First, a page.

Pointing to robust economic growth in the first half of 2018, the Conference Board released a report on Thursday showing a bigger than expected increase by its index of leading U.S. economic indicators in the month of January.
The Conference Board said its leading economic index jumped by 1.0 percent in January after climbing by 0.6 percent in December. Economists had been expecting another 0.6 percent increase.
“While the recent stock market volatility will not be reflected in the U.S. LEI until next month, consumers’ and business’ outlook on the economy had been improving for several months and should not be greatly impacted,” said Ataman Ozyildirim, Director of Business Cycles and Growth Research at the Conference Board.
He added, “The leading indicators reflect an economy with widespread strengths coming from financial conditions, manufacturing, residential construction, and labor markets.”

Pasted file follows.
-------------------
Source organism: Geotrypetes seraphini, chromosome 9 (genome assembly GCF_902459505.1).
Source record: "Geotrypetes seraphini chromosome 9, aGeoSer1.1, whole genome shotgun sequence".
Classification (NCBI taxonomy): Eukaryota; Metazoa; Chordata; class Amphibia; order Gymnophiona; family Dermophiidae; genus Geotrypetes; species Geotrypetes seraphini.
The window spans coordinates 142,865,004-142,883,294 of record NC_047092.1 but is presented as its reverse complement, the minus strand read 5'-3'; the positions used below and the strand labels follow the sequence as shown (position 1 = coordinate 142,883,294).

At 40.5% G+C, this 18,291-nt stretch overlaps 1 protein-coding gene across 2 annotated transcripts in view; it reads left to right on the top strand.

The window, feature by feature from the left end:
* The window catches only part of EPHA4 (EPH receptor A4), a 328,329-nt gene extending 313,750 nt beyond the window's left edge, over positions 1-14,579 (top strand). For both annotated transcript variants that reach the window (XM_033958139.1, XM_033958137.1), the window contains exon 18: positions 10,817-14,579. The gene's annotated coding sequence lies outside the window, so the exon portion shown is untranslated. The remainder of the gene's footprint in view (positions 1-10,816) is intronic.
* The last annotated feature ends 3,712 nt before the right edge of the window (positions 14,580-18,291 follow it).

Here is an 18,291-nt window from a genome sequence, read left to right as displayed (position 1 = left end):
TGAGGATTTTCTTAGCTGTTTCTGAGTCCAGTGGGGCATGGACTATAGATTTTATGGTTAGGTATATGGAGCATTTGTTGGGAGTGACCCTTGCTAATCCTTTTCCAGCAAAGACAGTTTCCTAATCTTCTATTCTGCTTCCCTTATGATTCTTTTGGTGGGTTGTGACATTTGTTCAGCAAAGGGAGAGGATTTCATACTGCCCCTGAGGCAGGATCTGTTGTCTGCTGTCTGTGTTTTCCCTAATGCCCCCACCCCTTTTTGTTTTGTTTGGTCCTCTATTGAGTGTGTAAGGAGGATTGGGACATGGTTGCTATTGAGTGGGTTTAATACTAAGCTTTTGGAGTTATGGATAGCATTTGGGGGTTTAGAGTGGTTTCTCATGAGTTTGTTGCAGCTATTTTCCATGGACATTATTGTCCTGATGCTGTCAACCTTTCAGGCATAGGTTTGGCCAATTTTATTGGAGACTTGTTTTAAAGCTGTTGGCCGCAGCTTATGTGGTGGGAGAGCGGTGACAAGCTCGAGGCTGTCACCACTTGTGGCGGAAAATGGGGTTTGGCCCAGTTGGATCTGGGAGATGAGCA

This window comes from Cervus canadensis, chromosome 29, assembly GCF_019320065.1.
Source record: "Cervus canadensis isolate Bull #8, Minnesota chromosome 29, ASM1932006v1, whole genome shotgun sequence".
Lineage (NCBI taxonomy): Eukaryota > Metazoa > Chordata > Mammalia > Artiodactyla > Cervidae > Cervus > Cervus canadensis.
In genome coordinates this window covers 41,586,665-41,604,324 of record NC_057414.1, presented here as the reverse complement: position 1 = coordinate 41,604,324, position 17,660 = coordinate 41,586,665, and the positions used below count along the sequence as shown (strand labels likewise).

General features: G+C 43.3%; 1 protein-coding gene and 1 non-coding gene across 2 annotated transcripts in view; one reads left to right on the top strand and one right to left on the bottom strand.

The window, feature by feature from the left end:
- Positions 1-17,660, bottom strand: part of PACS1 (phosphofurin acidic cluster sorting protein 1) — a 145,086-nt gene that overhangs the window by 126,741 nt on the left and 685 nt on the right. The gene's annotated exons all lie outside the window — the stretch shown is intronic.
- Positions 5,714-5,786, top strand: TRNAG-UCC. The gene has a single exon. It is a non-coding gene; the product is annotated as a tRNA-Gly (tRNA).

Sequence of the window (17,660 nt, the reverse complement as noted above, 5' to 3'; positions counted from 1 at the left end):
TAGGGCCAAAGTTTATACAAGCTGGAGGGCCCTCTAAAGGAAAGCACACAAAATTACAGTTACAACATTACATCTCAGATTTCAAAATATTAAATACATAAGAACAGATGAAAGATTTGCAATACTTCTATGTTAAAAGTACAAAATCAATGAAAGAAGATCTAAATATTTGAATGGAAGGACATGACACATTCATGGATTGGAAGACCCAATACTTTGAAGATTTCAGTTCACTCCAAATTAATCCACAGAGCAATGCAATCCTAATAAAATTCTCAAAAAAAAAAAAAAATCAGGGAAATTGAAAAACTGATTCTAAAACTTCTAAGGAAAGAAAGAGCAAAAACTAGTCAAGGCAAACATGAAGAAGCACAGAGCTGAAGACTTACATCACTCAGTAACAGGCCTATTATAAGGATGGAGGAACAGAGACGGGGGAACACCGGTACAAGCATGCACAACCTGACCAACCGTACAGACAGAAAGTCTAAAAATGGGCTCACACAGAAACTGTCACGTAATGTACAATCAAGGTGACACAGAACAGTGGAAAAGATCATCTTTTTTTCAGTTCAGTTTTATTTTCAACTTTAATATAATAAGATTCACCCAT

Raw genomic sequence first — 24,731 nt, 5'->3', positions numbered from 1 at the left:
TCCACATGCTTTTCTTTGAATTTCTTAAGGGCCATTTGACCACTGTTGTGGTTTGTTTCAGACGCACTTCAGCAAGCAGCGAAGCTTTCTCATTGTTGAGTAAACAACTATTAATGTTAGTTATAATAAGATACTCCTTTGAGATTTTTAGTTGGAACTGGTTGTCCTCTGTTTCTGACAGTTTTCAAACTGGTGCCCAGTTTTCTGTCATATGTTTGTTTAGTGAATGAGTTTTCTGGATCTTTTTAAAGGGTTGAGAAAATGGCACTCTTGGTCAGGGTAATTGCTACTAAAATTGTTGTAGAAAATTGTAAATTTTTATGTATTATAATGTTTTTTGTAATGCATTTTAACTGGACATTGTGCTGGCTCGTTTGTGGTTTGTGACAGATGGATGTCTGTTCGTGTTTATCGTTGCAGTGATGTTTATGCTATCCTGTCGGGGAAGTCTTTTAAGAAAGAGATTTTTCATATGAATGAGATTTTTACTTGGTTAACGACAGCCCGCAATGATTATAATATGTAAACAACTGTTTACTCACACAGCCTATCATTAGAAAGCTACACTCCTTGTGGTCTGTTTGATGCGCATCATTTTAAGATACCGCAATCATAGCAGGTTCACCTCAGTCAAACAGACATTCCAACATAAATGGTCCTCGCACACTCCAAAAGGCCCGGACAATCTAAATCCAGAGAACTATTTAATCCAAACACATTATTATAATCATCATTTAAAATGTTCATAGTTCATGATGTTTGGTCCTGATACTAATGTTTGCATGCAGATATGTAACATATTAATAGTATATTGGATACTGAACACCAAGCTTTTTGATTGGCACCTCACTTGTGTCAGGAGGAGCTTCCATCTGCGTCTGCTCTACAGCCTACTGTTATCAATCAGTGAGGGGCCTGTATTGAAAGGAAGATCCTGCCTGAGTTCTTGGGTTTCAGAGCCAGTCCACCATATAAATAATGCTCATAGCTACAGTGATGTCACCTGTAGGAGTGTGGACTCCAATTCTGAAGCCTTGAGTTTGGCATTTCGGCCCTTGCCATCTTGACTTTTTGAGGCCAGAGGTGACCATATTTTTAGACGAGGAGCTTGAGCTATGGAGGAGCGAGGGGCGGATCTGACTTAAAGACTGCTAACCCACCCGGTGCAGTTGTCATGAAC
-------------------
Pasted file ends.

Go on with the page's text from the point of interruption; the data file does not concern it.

The bigger than expected increase reflected positive contributions from eight of the ten indicators that make up the leading index.
The positive contributors included building permits, the ISM new orders index, stock prices, the Leading Credit Index and the interest rate spread.
The report also said the coincident economic index inched up by 0.1 percent in January after rising by 0.3 percent in December.
The modest uptick reflected positive contributions from employees on non-farm payrolls, personal income less transfer payments and manufacturing and trade sales.
The lagging economic index also inched up by 0.1 percent in January after increasing by 0.7 percent in the previous month.
The change in consumer prices for services, the ratio of consumer installment credit outstanding to personal income and the average prime rate charged by banks made positive contributions.
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